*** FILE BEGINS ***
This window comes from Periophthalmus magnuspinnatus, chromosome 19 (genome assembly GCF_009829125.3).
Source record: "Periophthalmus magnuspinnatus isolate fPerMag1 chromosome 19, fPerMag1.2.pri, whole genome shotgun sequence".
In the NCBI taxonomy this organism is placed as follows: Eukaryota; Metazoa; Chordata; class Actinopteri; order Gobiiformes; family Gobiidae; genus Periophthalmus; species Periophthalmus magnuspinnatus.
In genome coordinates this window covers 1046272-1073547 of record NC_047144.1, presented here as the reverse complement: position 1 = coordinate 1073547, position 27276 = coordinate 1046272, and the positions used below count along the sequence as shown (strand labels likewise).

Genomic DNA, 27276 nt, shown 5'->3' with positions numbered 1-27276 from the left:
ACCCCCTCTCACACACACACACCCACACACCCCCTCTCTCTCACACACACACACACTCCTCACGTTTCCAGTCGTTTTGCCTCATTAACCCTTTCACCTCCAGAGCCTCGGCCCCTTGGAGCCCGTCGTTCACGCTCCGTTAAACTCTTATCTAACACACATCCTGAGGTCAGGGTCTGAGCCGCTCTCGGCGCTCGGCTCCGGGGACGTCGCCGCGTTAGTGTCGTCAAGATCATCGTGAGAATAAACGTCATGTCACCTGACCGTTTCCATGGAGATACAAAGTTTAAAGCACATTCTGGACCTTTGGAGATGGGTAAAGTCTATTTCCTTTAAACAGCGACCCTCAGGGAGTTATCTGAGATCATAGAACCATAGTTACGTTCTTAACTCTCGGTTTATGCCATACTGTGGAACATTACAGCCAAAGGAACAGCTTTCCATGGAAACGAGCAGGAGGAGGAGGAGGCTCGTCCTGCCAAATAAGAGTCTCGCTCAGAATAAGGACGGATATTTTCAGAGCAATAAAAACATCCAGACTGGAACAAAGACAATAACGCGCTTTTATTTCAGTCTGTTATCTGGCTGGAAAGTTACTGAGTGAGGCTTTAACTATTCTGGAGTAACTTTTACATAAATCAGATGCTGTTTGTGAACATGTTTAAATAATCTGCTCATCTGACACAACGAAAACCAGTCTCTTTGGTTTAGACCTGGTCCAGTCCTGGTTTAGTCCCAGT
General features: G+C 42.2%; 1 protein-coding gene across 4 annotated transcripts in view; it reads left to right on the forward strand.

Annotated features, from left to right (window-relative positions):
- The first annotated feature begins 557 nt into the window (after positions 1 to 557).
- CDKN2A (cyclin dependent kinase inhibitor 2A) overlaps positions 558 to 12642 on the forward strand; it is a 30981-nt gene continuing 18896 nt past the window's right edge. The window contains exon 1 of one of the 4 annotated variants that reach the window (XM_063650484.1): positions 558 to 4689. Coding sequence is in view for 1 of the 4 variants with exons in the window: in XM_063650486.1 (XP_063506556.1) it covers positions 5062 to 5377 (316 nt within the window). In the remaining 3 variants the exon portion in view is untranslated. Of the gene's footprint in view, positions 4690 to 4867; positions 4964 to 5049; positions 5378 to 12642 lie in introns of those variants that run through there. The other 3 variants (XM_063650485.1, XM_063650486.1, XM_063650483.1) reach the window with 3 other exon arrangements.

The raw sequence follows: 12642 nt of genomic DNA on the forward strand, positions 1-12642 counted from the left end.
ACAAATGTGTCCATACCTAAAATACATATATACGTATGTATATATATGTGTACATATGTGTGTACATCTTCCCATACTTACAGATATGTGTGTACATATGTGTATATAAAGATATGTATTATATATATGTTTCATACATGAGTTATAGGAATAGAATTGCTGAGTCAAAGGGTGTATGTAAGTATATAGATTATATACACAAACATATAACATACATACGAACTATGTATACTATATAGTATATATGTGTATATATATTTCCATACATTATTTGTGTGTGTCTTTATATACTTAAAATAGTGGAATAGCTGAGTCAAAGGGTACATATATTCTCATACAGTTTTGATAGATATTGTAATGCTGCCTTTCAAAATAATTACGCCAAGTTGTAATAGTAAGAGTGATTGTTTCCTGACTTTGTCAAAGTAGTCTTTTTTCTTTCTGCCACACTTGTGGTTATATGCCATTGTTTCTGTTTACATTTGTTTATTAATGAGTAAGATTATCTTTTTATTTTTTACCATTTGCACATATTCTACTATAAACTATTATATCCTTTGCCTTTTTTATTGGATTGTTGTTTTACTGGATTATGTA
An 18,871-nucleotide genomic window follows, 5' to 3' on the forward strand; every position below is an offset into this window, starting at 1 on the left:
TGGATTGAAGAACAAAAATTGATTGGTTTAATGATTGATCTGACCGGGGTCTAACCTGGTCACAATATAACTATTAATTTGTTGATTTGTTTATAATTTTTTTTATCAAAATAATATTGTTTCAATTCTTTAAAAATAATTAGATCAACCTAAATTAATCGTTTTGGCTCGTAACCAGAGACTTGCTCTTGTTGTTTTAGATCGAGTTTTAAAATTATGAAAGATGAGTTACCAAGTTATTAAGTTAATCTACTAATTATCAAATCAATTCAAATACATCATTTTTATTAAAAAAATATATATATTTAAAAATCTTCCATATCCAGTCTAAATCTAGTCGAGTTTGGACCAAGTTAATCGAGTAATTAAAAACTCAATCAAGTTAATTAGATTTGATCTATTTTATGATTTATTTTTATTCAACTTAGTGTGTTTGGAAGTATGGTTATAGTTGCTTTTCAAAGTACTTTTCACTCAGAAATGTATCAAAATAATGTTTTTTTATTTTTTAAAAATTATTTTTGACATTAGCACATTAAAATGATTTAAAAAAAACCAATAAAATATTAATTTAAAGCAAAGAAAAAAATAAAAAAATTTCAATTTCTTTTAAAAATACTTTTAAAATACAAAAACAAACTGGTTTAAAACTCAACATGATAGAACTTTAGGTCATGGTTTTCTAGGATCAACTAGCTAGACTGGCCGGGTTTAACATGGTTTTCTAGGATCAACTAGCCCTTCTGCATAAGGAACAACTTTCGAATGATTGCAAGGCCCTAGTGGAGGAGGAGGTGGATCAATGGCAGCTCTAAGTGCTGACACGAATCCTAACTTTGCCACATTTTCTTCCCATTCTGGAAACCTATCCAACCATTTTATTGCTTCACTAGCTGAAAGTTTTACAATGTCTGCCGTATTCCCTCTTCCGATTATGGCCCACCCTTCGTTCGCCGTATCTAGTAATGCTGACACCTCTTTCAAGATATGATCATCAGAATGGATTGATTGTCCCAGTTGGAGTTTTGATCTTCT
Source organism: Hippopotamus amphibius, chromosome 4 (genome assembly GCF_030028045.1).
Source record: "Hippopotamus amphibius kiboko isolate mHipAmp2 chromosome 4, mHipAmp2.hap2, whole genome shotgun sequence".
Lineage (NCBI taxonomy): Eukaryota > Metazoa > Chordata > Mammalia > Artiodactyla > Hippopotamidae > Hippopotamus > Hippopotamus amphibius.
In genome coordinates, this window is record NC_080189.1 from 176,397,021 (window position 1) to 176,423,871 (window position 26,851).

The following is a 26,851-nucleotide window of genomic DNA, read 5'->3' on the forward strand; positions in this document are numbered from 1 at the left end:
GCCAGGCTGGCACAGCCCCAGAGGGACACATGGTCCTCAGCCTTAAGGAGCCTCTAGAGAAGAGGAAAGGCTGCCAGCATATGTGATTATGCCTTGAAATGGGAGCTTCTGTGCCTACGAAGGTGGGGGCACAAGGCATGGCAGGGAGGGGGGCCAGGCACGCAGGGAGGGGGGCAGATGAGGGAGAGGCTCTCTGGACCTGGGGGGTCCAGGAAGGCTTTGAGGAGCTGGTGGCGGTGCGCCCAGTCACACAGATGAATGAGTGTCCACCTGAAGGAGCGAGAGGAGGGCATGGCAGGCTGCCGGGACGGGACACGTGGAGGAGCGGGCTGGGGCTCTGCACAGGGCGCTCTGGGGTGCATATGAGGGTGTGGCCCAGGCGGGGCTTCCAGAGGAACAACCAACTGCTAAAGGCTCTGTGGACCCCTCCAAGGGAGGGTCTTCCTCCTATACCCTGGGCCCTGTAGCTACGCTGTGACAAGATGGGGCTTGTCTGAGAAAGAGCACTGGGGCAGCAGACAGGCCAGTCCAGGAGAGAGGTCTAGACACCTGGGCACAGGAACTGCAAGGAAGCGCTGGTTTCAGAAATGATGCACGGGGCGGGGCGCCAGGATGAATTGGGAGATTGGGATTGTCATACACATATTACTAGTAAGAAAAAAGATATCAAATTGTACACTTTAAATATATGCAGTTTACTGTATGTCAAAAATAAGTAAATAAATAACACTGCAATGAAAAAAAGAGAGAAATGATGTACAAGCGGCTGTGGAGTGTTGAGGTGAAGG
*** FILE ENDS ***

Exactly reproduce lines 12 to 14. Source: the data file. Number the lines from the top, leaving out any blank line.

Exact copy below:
ACAAATGTGTCCATACCTAAAATACATATATACGTATGTATATATATGTGTACATATGTGTGTACATCTTCCCATACTTACAGATATGTGTGTACATATGTGTATATAAAGATATGTATTATATATATGTTTCATACATGAGTTATAGGAATAGAATTGCTGAGTCAAAGGGTGTATGTAAGTATATAGATTATATACACAAACATATAACATACATACGAACTATGTATACTATATAGTATATATGTGTATATATATTTCCATACATTATTTGTGTGTGTCTTTATATACTTAAAATAGTGGAATAGCTGAGTCAAAGGGTACATATATTCTCATACAGTTTTGATAGATATTGTAATGCTGCCTTTCAAAATAATTACGCCAAGTTGTAATAGTAAGAGTGATTGTTTCCTGACTTTGTCAAAGTAGTCTTTTTTCTTTCTGCCACACTTGTGGTTATATGCCATTGTTTCTGTTTACATTTGTTTATTAATGAGTAAGATTATCTTTTTATTTTTTACCATTTGCACATATTCTACTATAAACTATTATATCCTTTGCCTTTTTTATTGGATTGTTGTTTTACTGGATTATGTA
An 18,871-nucleotide genomic window follows, 5' to 3' on the forward strand; every position below is an offset into this window, starting at 1 on the left:
TGGATTGAAGAACAAAAATTGATTGGTTTAATGATTGATCTGACCGGGGTCTAACCTGGTCACAATATAACTATTAATTTGTTGATTTGTTTATAATTTTTTTTATCAAAATAATATTGTTTCAATTCTTTAAAAATAATTAGATCAACCTAAATTAATCGTTTTGGCTCGTAACCAGAGACTTGCTCTTGTTGTTTTAGATCGAGTTTTAAAATTATGAAAGATGAGTTACCAAGTTATTAAGTTAATCTACTAATTATCAAATCAATTCAAATACATCATTTTTATTAAAAAAATATATATATTTAAAAATCTTCCATATCCAGTCTAAATCTAGTCGAGTTTGGACCAAGTTAATCGAGTAATTAAAAACTCAATCAAGTTAATTAGATTTGATCTATTTTATGATTTATTTTTATTCAACTTAGTGTGTTTGGAAGTATGGTTATAGTTGCTTTTCAAAGTACTTTTCACTCAGAAATGTATCAAAATAATGTTTTTTTATTTTTTAAAAATTATTTTTGACATTAGCACATTAAAATGATTTAAAAAAAACCAATAAAATATTAATTTAAAGCAAAGAAAAAAATAAAAAAATTTCAATTTCTTTTAAAAATACTTTTAAAATACAAAAACAAACTGGTTTAAAACTCAACATGATAGAACTTTAGGTCATGGTTTTCTAGGATCAACTAGCTAGACTGGCCGGGTTTAACATGGTTTTCTAGGATCAACTAGCCCTTCTGCATAAGGAACAACTTTCGAATGATTGCAAGGCCCTAGTGGAGGAGGAGGTGGATCAATGGCAGCTCTAAGTGCTGACACGAATCCTAACTTTGCCACATTTTCTTCCCATTCTGGAAACCTATCCAACCATTTTATTGCTTCACTAGCTGAAAGTTTTACAATGTCTGCCGTATTCCCTCTTCCGATTATGGCCCACCCTTCGTTCGCCGTATCTAGTAATGCTGACACCTCTTTCAAGATATGATCATCAGAATGGATTGATTGTCCCAGTTGGAGTTTTGATCTTCT